Those of us who make science videos put a lot of time and effort into our projects. So it is very annoying when someone uses our video content without attribution. Most of us want people to use our videos but it’s important to be credited for our work, just as we expect people to credit our technical publications when they describe our research findings.
Although video sharing sites such as YouTube recommend that users credit YouTube as the distributor AND the video content owner, no one is required to do so.
One way to protect your content is to insert a watermark into your video. Inserting your name or a logo that appears in every frame in your video effectively identifies you as the content creator and owner. This will not guarantee your work won’t be taken and used without attribution, but it will make it a bit more difficult.
What should be used as a watermark and how do you add it to your video? This tutorial shows three ways to accomplish this. I will be using Screenflow and iMovie 11 to illustrate, but you can adapt these methods to any movie-editing application. Be sure to select the HD version and full screen for best viewing.
Many of us give talks at conferences and seminars, but these presentations are only seen once by a limited audience. What if you could record your presentations so that other people can easily access and view them? Having a recorded presentation (aka screencast) allows you to post it as a video on your website or send it to someone interested in your topic.
In the following tutorial, I show how to create a video of a slide presentation in which your voice is recorded along with a full-screen image of your slides. You will need three items to make a high quality recording of a presentation:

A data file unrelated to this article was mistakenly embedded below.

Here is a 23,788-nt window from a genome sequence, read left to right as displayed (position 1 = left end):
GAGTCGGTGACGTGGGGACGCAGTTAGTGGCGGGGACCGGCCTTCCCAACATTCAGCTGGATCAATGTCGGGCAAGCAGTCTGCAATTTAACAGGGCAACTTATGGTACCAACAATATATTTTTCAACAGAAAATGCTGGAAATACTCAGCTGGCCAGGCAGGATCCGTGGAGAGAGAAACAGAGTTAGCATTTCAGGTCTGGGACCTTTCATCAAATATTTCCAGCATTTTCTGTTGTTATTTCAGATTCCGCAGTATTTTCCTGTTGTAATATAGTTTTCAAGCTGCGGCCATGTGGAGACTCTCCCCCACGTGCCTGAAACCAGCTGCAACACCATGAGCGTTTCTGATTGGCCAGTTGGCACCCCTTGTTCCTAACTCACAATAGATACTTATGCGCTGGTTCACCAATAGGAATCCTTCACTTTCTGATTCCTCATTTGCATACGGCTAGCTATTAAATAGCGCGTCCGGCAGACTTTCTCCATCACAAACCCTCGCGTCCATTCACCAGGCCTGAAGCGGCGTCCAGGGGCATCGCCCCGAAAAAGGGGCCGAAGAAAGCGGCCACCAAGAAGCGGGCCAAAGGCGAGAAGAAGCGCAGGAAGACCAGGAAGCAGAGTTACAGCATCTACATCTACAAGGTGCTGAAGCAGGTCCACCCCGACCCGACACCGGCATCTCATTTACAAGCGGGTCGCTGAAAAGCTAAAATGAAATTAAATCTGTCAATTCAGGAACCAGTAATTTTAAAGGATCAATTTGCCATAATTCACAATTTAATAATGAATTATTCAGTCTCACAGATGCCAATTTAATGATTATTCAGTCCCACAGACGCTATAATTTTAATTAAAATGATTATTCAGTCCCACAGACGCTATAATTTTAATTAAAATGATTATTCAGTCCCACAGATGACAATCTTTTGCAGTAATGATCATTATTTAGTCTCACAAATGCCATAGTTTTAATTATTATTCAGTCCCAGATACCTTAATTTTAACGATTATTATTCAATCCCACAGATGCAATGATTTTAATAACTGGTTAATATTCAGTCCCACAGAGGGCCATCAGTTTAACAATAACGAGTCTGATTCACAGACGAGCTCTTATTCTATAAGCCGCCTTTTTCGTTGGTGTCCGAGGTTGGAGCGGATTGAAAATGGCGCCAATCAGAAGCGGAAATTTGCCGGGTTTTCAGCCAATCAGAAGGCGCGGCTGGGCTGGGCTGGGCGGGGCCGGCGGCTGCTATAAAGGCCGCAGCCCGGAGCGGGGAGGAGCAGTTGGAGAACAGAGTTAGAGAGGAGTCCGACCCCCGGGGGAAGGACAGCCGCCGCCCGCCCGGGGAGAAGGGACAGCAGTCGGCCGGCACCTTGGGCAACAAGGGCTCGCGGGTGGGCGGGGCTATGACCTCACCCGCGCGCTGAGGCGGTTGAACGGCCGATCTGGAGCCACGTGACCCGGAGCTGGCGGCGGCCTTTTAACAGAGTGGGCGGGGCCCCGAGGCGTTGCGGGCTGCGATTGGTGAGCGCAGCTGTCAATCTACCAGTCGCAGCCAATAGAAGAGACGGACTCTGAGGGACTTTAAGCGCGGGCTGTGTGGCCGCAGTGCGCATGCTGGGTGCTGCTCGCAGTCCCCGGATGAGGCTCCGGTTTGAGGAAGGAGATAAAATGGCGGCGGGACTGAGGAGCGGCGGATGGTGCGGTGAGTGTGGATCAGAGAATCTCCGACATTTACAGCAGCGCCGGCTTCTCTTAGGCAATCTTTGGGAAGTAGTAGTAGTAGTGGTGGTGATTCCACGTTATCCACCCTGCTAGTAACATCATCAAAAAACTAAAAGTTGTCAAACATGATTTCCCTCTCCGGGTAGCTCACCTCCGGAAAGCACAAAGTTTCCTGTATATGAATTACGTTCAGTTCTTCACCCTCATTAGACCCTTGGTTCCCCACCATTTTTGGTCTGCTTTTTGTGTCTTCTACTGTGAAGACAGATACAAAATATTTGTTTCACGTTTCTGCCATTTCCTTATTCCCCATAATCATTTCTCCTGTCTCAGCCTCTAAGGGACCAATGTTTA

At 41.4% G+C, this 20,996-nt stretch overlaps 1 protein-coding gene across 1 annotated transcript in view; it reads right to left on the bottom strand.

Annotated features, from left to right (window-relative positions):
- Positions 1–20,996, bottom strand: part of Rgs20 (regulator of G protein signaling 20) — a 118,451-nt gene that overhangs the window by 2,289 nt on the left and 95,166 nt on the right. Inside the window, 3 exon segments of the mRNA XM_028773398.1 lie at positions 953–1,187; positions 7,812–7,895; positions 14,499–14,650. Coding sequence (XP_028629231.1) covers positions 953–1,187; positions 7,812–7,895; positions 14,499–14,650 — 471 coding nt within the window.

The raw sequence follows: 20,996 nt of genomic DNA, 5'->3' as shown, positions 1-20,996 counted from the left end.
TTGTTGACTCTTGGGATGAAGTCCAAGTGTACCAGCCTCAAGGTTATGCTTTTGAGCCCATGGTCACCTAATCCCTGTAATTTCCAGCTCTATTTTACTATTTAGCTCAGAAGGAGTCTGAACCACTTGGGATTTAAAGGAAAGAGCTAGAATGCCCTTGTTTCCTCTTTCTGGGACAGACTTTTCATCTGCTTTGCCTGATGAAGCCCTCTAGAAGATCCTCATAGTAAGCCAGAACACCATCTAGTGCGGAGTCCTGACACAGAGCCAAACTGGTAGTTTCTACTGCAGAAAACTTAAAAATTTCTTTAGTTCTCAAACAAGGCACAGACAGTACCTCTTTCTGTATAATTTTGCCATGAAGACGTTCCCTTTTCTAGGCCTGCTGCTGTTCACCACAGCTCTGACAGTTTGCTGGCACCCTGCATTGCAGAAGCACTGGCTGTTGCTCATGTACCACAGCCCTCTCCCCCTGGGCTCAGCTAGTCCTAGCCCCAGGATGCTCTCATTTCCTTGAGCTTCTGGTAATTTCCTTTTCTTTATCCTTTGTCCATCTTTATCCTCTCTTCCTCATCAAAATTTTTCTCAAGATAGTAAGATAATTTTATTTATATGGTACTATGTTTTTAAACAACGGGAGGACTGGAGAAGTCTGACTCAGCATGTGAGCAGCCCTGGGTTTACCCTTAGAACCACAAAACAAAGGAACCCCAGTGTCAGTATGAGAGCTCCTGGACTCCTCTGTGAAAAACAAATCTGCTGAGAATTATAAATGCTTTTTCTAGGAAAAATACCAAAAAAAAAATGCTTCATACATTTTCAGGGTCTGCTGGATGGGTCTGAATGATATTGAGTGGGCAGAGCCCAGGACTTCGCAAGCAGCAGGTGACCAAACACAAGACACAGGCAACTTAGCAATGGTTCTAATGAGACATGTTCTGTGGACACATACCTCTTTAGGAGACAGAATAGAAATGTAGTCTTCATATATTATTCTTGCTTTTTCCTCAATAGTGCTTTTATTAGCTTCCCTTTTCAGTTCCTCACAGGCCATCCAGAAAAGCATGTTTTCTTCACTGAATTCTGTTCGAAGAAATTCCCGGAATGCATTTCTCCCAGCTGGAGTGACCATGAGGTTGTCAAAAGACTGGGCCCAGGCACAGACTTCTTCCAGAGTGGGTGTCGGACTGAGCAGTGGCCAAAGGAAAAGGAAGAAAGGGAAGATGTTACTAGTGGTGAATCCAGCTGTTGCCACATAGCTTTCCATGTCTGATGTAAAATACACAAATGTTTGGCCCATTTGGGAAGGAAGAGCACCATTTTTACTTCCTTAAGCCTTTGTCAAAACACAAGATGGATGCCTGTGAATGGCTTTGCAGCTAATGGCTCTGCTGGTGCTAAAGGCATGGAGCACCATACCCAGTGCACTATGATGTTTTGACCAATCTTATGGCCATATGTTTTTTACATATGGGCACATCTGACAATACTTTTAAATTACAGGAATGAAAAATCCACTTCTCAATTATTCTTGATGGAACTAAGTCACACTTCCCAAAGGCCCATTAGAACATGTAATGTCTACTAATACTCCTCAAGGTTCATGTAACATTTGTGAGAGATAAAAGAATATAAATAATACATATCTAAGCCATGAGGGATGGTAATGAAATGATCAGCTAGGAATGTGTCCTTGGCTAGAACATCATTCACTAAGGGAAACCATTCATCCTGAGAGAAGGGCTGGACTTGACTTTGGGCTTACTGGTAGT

1. A slideshow created with PowerPoint or a similar application. Compile your presentation as you normally would for a talk and write out the script so that you can deliver your talk smoothly. You may need to practice beforehand so that it does not sound like you are reading.
2. Some type of screen capture software such as Quicktime Pro (Mac), Screenflow (Mac), or Camtasia Studio (PC or Mac) to record your computer screen, your voice, and your image (if you wish). In my tutorial, I will be using Screenflow, which is for the Mac, but the principle is the same for all these applications. These all record whatever is visible on your computer screen along with any audio. You can also record your own image with the built-in camera on your computer. Your image then can be inserted into a picture-in-picture window within your presentation so that the viewer sees you along with your slides.
3. A decent microphone to record the audio. The built-in microphones on most computers are not that good. The audio quality of your presentation will be greatly improved if you use a good external microphone (see previous post).
You also need a way to share your presentation once you’ve finished. The simplest way is to upload your finished file to a video-sharing site such as YouTube or Vimeo (see this post that explains what to consider in making this decision). If you are concerned about copyright, then be sure to include a watermark on your video file (or on your slides). Once published, you can take the embed code for your video and insert it into your website or send the link to someone (instead of the file, which likely will be too large to email).
This is a great way to create a permanent record of your oral presentations. You can also create lessons to augment a course you are teaching or record class lectures for students to review as many times as they wish. There are lots of possibilities. Virtually anything that you can show on your computer screen can be captured this way and published as a video.
Be sure to select the HD version and full-screen for best viewing (direct link):
Are you interested in learning more techniques like this? If so, check out The Scientist Videographer eBook, which is an electronic guidebook packed with information, tips, and tutorials and designed for the 21st century scientist, teacher, and student. Available in iTunes Store (fully interactive version for iPad, iPhone, & Mac), Smashwords (text version), and Amazon Kindle (text version).